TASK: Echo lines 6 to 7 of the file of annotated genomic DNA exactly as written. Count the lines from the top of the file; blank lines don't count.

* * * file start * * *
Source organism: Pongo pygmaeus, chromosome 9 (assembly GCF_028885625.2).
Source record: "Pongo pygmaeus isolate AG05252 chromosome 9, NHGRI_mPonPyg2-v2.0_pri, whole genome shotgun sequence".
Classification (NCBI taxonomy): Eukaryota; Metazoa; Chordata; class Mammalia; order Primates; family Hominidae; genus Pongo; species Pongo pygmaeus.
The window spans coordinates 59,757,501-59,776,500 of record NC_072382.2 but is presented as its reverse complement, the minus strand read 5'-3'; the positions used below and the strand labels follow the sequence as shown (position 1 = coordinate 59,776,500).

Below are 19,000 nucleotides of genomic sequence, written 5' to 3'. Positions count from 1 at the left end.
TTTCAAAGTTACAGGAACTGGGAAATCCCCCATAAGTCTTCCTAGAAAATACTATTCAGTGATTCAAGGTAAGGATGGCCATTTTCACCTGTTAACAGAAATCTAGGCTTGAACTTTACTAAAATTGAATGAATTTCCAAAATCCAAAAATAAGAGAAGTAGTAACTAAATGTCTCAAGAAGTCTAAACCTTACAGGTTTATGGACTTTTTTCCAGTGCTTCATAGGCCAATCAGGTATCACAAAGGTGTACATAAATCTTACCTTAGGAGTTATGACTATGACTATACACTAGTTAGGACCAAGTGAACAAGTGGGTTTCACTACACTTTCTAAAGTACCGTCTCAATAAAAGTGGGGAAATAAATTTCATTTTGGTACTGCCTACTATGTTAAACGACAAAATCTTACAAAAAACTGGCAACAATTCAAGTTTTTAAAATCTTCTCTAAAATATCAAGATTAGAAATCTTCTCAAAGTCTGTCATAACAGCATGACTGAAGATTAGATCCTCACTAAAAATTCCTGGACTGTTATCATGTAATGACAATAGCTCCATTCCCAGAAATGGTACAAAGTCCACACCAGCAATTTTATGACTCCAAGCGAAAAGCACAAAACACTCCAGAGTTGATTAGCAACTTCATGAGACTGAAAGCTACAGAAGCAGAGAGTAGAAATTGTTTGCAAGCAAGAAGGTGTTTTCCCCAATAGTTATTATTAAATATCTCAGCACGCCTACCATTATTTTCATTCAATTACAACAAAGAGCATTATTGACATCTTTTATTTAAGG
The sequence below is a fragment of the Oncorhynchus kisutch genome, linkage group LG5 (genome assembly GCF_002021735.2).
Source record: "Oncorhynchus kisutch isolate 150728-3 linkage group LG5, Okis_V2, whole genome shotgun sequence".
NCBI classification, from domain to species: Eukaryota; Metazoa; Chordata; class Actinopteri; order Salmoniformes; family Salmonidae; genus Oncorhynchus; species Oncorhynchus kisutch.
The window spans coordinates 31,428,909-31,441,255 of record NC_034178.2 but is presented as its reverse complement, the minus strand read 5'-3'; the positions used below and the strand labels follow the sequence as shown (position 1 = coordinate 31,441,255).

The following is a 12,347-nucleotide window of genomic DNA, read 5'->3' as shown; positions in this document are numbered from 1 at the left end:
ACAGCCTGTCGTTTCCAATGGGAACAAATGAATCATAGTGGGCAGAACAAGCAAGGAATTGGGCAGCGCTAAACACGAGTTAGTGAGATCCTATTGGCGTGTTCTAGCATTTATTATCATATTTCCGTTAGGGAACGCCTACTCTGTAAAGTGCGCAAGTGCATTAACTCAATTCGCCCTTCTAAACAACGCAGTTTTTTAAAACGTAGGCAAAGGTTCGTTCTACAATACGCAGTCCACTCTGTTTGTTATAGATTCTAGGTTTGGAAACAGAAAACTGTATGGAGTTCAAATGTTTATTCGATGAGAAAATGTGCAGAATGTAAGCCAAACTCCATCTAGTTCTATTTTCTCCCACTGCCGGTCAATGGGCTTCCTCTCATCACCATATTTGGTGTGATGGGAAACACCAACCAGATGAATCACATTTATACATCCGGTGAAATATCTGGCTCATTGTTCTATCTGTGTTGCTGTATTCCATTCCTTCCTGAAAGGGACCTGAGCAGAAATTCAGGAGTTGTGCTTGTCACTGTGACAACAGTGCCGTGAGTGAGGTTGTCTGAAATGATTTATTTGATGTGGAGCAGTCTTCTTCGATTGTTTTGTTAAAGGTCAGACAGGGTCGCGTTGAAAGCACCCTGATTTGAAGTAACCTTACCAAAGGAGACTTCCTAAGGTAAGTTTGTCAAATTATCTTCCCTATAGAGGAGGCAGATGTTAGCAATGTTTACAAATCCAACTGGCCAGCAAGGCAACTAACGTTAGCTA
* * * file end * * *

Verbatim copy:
TTTCAAAGTTACAGGAACTGGGAAATCCCCCATAAGTCTTCCTAGAAAATACTATTCAGTGATTCAAGGTAAGGATGGCCATTTTCACCTGTTAACAGAAATCTAGGCTTGAACTTTACTAAAATTGAATGAATTTCCAAAATCCAAAAATAAGAGAAGTAGTAACTAAATGTCTCAAGAAGTCTAAACCTTACAGGTTTATGGACTTTTTTCCAGTGCTTCATAGGCCAATCAGGTATCACAAAGGTGTACATAAATCTTACCTTAGGAGTTATGACTATGACTATACACTAGTTAGGACCAAGTGAACAAGTGGGTTTCACTACACTTTCTAAAGTACCGTCTCAATAAAAGTGGGGAAATAAATTTCATTTTGGTACTGCCTACTATGTTAAACGACAAAATCTTACAAAAAACTGGCAACAATTCAAGTTTTTAAAATCTTCTCTAAAATATCAAGATTAGAAATCTTCTCAAAGTCTGTCATAACAGCATGACTGAAGATTAGATCCTCACTAAAAATTCCTGGACTGTTATCATGTAATGACAATAGCTCCATTCCCAGAAATGGTACAAAGTCCACACCAGCAATTTTATGACTCCAAGCGAAAAGCACAAAACACTCCAGAGTTGATTAGCAACTTCATGAGACTGAAAGCTACAGAAGCAGAGAGTAGAAATTGTTTGCAAGCAAGAAGGTGTTTTCCCCAATAGTTATTATTAAATATCTCAGCACGCCTACCATTATTTTCATTCAATTACAACAAAGAGCATTATTGACATCTTTTATTTAAGG
The sequence below is a fragment of the Oncorhynchus kisutch genome, linkage group LG5 (genome assembly GCF_002021735.2).